When the gunman showed up at the hospital, Mike McDorman raised his handgun, took aim and shot the guy. He did the same when an impaired driver stepped out of a vehicle and aimed his way.
Then, having dealt with a handful of these tense scenarios in just a few minutes, he handed the gun back to a sheriff's deputy and walked out of the police shooting simulator with a relieved smile.
"I'm a mess. Sweaty!" said McDorman, the local chamber of commerce president, who acknowledged he shot an innocent person in one scene. "I'm not quitting my day job."
McDorman was among dozens of people who took aim in a firearms training simulator placed at the Clark County, OH, fair by Sheriff Deborah Burchett who hoped to help citizens better understand how quickly police must make life-or-death decisions. Some participants saw value in the exercise as police around the country face increased scrutiny for shootings.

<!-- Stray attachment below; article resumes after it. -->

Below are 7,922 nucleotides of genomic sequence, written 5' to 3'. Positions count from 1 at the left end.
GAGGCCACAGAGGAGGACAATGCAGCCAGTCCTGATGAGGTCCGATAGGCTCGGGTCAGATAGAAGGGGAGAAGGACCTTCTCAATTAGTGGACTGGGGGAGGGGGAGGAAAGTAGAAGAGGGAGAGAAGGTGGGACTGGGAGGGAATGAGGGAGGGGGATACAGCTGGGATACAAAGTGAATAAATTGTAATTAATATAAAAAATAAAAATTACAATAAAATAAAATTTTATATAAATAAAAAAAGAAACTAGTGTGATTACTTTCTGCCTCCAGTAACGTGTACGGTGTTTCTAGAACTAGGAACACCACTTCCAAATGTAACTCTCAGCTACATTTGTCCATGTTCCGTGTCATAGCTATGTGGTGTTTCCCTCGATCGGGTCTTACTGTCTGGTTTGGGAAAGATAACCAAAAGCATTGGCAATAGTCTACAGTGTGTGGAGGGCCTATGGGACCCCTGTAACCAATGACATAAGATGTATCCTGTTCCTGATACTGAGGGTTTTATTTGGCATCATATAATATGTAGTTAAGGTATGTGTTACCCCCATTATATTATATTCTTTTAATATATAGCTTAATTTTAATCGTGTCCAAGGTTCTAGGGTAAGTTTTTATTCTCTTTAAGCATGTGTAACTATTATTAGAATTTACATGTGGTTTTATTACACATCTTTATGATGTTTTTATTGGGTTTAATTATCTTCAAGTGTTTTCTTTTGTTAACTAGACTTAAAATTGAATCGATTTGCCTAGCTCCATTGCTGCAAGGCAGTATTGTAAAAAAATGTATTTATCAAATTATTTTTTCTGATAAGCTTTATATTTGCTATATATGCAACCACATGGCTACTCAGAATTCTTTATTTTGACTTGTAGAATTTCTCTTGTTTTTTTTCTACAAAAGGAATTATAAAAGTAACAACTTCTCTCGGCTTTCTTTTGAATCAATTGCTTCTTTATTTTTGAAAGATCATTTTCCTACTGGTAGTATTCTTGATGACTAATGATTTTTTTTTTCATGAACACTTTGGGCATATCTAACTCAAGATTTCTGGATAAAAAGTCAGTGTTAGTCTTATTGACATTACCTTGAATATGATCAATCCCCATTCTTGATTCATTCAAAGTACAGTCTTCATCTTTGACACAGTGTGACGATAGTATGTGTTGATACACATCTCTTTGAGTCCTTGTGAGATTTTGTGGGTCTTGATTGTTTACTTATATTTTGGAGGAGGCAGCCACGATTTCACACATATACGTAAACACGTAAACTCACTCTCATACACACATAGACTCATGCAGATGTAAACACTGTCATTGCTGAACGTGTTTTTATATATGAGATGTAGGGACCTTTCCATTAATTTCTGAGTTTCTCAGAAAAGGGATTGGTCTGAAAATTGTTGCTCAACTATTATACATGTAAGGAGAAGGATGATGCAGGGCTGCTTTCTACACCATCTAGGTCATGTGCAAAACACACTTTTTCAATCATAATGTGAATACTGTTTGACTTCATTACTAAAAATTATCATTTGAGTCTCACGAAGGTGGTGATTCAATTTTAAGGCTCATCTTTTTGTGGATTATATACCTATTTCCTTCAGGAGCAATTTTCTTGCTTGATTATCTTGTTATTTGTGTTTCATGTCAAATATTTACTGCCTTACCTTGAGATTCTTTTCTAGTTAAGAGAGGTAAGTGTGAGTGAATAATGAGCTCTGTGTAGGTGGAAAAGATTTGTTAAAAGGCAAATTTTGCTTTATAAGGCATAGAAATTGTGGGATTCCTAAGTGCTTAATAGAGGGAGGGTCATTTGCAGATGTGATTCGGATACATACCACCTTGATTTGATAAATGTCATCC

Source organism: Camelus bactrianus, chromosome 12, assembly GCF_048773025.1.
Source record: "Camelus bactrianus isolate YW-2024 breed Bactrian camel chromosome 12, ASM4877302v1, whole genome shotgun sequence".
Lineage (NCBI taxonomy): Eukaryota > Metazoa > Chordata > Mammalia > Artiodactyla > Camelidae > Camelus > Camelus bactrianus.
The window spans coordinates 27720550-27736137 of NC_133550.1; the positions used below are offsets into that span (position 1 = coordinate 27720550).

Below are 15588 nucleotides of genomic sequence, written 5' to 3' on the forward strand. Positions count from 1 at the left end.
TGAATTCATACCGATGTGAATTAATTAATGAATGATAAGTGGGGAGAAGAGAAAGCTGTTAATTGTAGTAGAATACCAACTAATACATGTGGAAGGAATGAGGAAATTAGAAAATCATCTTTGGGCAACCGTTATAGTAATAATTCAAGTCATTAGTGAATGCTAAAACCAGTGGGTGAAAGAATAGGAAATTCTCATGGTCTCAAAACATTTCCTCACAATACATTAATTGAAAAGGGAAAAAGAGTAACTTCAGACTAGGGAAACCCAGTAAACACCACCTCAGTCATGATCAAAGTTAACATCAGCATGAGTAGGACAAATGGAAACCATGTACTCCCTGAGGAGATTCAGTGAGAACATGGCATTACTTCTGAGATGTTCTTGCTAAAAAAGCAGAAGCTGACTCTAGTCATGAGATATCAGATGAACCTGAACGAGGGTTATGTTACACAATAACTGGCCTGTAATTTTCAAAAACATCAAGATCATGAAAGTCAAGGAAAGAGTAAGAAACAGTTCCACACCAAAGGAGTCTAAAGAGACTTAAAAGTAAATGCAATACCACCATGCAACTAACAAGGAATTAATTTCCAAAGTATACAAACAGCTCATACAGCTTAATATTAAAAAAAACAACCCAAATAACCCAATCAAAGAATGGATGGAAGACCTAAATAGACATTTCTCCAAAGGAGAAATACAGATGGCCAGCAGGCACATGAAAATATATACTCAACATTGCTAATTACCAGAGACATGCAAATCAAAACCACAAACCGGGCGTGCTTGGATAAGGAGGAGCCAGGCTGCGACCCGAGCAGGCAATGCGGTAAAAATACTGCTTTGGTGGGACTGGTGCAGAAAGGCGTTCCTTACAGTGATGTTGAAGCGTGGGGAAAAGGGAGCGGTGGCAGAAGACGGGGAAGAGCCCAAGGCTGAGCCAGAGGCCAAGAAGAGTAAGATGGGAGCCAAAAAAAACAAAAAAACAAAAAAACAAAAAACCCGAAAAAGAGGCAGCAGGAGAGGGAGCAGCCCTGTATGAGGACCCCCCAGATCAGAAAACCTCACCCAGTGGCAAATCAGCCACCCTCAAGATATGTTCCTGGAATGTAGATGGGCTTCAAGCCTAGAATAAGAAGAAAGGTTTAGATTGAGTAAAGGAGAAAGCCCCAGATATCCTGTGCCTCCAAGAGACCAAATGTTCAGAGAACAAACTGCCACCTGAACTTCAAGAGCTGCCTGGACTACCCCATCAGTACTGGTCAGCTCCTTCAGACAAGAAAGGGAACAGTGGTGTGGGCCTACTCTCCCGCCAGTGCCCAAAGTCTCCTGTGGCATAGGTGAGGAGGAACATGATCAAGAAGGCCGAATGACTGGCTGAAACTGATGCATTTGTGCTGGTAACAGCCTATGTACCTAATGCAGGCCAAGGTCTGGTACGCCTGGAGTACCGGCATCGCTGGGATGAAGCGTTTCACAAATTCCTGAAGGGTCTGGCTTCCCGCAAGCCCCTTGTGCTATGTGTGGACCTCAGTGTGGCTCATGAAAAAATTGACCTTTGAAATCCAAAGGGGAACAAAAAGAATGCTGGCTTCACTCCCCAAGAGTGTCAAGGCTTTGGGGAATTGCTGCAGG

Burchett said she thinks it's worth every penny of the $3,000-plus she paid to rent the equipment, ABC News reports.